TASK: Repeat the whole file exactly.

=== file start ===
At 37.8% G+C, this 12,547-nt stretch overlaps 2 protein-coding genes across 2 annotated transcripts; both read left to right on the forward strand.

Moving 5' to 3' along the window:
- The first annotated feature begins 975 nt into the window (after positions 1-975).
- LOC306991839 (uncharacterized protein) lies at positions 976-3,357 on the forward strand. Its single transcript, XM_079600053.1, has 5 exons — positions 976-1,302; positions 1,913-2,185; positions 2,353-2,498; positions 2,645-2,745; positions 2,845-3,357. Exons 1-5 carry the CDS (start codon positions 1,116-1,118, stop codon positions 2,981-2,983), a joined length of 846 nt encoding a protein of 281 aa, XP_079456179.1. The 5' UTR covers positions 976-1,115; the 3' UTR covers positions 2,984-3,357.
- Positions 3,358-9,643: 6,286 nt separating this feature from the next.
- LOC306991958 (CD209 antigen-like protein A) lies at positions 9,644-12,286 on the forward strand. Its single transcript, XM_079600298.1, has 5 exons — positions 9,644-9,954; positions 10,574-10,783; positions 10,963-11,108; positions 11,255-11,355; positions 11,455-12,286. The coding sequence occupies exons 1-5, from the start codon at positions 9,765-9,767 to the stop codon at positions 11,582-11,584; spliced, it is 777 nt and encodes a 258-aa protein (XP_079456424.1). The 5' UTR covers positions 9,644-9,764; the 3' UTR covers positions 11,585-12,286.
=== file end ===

At 37.8% G+C, this 12,547-nt stretch overlaps 2 protein-coding genes across 2 annotated transcripts; both read left to right on the forward strand.

Moving 5' to 3' along the window:
- The first annotated feature begins 975 nt into the window (after positions 1-975).
- LOC306991839 (uncharacterized protein) lies at positions 976-3,357 on the forward strand. Its single transcript, XM_079600053.1, has 5 exons — positions 976-1,302; positions 1,913-2,185; positions 2,353-2,498; positions 2,645-2,745; positions 2,845-3,357. Exons 1-5 carry the CDS (start codon positions 1,116-1,118, stop codon positions 2,981-2,983), a joined length of 846 nt encoding a protein of 281 aa, XP_079456179.1. The 5' UTR covers positions 976-1,115; the 3' UTR covers positions 2,984-3,357.
- Positions 3,358-9,643: 6,286 nt separating this feature from the next.
- LOC306991958 (CD209 antigen-like protein A) lies at positions 9,644-12,286 on the forward strand. Its single transcript, XM_079600298.1, has 5 exons — positions 9,644-9,954; positions 10,574-10,783; positions 10,963-11,108; positions 11,255-11,355; positions 11,455-12,286. The coding sequence occupies exons 1-5, from the start codon at positions 9,765-9,767 to the stop codon at positions 11,582-11,584; spliced, it is 777 nt and encodes a 258-aa protein (XP_079456424.1). The 5' UTR covers positions 9,644-9,764; the 3' UTR covers positions 11,585-12,286.